Tony La Russa and the Cardinals did whatever they could to keep Ryan Franklin around despite the former closer’s struggles this season, using him in the lowest of low-leverage situations and often avoiding bringing him into home games so the St. Louis crowd couldn’t shower him with boos.
Last night’s ugly outing was apparently the final straw, however, as Joe Strauss of the St. Louis Post Dispatch reports that the Cardinals have released Franklin.
During his first four Cardinals seasons Franklin saved 83 games with a 3.04 ERA while allowing just 262 hits in 285 innings. This season he was 1-for-5 converting saves with an 8.46 ERA and .367 opponents’ batting average, serving up a remarkable nine home runs in just 27 innings.
Franklin allowed 11 runs in his final six appearances and at age 38 will almost surely have to settle for a minor-league deal if he wants to continue pitching.
Buster Olney of ESPN reports that the Blue Jays have signed Steve Pearce to a two-year deal worth $12.5 million.
Pearce, 33 had some health issues in 2016, but he hit .288/.374/.492 across 302 plate appearances when he was on the field and he mashes lefties in particular. Pearce is versatile as well, logging time at first base, second base, right field, left field, and DH in 2016 while splitting time between the Rays and Orioles.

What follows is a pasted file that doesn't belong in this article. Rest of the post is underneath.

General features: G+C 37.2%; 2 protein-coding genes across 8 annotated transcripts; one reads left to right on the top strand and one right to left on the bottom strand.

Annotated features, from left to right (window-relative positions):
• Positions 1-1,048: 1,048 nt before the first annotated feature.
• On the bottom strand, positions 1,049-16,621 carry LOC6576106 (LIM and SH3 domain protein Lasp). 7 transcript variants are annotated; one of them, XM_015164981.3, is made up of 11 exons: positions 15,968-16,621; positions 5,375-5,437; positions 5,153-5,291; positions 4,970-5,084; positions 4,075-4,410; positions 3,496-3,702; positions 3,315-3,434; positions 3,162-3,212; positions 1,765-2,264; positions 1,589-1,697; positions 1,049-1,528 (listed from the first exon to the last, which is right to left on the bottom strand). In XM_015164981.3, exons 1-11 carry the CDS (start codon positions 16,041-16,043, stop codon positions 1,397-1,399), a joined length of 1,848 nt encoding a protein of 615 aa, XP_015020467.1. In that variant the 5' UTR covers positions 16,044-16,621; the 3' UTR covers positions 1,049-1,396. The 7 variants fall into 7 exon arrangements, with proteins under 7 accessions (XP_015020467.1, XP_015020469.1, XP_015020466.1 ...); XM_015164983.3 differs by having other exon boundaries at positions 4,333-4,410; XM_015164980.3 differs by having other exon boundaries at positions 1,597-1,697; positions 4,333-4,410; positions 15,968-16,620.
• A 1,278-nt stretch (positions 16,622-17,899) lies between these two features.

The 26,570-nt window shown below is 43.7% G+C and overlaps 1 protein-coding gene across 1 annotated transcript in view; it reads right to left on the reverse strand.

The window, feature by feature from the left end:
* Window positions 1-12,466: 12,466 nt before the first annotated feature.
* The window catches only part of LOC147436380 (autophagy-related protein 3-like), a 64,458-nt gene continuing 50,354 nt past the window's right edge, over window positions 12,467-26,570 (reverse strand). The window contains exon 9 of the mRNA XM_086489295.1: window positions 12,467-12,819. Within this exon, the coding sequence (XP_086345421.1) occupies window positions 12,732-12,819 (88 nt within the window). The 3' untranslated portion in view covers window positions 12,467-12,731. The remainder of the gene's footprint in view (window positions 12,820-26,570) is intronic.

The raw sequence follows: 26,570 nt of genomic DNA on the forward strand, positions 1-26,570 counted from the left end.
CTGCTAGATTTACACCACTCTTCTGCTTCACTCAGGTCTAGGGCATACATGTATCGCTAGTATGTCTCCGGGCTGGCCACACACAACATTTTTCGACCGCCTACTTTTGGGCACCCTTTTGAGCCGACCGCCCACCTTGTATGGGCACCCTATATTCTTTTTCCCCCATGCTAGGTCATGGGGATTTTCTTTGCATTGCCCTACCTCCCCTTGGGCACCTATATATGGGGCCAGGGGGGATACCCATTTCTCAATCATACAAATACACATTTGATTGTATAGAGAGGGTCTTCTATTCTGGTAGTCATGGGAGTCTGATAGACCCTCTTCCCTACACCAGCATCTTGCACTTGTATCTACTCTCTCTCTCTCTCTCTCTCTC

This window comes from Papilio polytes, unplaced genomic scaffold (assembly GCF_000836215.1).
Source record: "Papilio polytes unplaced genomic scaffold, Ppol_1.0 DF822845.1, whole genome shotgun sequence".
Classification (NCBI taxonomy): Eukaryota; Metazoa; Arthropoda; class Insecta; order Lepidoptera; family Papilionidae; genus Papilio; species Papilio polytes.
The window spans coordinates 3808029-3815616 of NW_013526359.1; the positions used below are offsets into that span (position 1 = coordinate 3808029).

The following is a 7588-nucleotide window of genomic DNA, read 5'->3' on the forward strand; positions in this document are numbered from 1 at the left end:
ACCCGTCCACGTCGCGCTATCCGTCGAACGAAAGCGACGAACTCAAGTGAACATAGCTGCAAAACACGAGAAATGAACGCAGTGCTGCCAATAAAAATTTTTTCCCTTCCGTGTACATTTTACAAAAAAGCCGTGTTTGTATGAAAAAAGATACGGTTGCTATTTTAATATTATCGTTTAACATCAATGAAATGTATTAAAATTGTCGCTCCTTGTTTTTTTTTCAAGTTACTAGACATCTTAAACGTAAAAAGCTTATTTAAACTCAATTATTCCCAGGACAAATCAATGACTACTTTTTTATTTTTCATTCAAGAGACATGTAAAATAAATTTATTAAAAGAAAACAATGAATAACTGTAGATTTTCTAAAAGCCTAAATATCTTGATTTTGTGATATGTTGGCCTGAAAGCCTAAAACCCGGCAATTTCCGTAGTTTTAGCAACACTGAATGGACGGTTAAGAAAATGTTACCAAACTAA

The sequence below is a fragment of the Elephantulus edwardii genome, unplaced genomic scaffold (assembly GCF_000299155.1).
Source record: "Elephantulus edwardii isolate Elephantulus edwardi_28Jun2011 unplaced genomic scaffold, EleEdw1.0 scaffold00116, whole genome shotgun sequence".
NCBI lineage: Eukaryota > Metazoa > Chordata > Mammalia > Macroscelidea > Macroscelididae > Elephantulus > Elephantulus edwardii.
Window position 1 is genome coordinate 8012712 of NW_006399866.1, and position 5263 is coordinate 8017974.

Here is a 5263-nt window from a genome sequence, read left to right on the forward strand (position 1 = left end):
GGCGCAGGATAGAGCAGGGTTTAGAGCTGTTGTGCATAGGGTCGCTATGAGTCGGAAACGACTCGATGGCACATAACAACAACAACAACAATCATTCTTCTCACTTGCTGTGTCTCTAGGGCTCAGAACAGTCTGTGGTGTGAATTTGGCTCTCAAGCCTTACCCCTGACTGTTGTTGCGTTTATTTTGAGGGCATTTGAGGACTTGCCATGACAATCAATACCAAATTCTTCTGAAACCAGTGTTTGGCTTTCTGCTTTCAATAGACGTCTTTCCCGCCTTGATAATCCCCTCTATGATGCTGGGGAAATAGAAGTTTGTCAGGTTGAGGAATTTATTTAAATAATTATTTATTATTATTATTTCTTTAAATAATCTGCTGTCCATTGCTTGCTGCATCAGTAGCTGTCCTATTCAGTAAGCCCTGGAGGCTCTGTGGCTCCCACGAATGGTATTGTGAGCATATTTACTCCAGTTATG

Last week Pirates infielder Jung Ho Kang was arrested in South Korea for driving under the influence of alcohol and leaving the scene of an accident. That’s bad, but it turns out that it’s nothing new. The Yonhapnews Agency reports that Kang has been arrested for DUI three times since 2009:
Gangnam Police Station in southern Seoul confirmed that it was Kang’s third DUI arrest, with the three strikes law resulting in the immediate revocation of his license. According to police, Kang had also been arrested for a DUI in August 2009 and May 2011. No personal injuries were reported in either case, though he’d caused property damage in the latter incident.
The report also notes that a companion of Kang initially claimed that he, and not Kang, was behind the wheel at the time of the accident which led to Kang’s arrest last week. It was later revealed by the car’s black box, however, that Kang was driving. So add in some obstruction of justice, whether it is charged or not, to the scene. Police are investigating that.
Between all of this and the fact that Kang is under investigation for an alleged sexual assault in Chicago this past season, a pretty ugly portrait of the Pirates’ infielder is beginning to reveal itself.